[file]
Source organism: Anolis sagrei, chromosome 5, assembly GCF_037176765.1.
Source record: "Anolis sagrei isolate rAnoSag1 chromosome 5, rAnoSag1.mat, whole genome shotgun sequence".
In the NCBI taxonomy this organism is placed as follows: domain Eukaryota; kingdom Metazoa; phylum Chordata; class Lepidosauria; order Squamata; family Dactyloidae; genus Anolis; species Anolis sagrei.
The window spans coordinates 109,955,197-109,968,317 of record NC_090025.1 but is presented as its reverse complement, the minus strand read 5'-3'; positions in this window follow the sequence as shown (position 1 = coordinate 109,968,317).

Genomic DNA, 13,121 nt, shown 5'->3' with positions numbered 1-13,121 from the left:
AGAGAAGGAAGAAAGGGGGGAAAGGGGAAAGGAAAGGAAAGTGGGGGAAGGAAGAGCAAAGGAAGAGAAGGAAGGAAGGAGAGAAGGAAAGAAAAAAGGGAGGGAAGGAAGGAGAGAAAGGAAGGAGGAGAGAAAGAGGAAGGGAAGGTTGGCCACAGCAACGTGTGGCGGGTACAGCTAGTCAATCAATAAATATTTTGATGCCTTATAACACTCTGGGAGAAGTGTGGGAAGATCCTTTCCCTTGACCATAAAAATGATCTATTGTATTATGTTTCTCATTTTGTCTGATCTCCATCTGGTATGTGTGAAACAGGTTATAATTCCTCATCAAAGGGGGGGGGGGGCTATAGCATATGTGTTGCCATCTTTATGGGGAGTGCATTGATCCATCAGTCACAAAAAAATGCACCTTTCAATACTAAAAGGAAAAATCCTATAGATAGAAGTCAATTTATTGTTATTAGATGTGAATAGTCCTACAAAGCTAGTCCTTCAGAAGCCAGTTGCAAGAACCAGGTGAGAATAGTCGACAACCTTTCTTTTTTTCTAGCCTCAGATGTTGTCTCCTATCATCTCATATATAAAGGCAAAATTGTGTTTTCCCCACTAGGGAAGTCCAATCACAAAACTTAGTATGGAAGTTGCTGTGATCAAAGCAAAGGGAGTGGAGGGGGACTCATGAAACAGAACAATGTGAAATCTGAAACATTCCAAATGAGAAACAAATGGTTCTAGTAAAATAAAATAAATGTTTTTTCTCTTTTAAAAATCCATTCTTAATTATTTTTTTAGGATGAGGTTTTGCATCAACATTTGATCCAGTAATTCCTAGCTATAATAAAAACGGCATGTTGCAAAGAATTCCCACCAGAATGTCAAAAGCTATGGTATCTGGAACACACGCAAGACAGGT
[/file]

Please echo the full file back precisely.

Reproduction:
Source organism: Anolis sagrei, chromosome 5, assembly GCF_037176765.1.
Source record: "Anolis sagrei isolate rAnoSag1 chromosome 5, rAnoSag1.mat, whole genome shotgun sequence".
In the NCBI taxonomy this organism is placed as follows: domain Eukaryota; kingdom Metazoa; phylum Chordata; class Lepidosauria; order Squamata; family Dactyloidae; genus Anolis; species Anolis sagrei.
The window spans coordinates 109,955,197-109,968,317 of record NC_090025.1 but is presented as its reverse complement, the minus strand read 5'-3'; positions in this window follow the sequence as shown (position 1 = coordinate 109,968,317).

Genomic DNA, 13,121 nt, shown 5'->3' with positions numbered 1-13,121 from the left:
AGAGAAGGAAGAAAGGGGGGAAAGGGGAAAGGAAAGGAAAGTGGGGGAAGGAAGAGCAAAGGAAGAGAAGGAAGGAAGGAGAGAAGGAAAGAAAAAAGGGAGGGAAGGAAGGAGAGAAAGGAAGGAGGAGAGAAAGAGGAAGGGAAGGTTGGCCACAGCAACGTGTGGCGGGTACAGCTAGTCAATCAATAAATATTTTGATGCCTTATAACACTCTGGGAGAAGTGTGGGAAGATCCTTTCCCTTGACCATAAAAATGATCTATTGTATTATGTTTCTCATTTTGTCTGATCTCCATCTGGTATGTGTGAAACAGGTTATAATTCCTCATCAAAGGGGGGGGGGGGCTATAGCATATGTGTTGCCATCTTTATGGGGAGTGCATTGATCCATCAGTCACAAAAAAATGCACCTTTCAATACTAAAAGGAAAAATCCTATAGATAGAAGTCAATTTATTGTTATTAGATGTGAATAGTCCTACAAAGCTAGTCCTTCAGAAGCCAGTTGCAAGAACCAGGTGAGAATAGTCGACAACCTTTCTTTTTTTCTAGCCTCAGATGTTGTCTCCTATCATCTCATATATAAAGGCAAAATTGTGTTTTCCCCACTAGGGAAGTCCAATCACAAAACTTAGTATGGAAGTTGCTGTGATCAAAGCAAAGGGAGTGGAGGGGGACTCATGAAACAGAACAATGTGAAATCTGAAACATTCCAAATGAGAAACAAATGGTTCTAGTAAAATAAAATAAATGTTTTTTCTCTTTTAAAAATCCATTCTTAATTATTTTTTTAGGATGAGGTTTTGCATCAACATTTGATCCAGTAATTCCTAGCTATAATAAAAACGGCATGTTGCAAAGAATTCCCACCAGAATGTCAAAAGCTATGGTATCTGGAACACACGCAAGACAGGT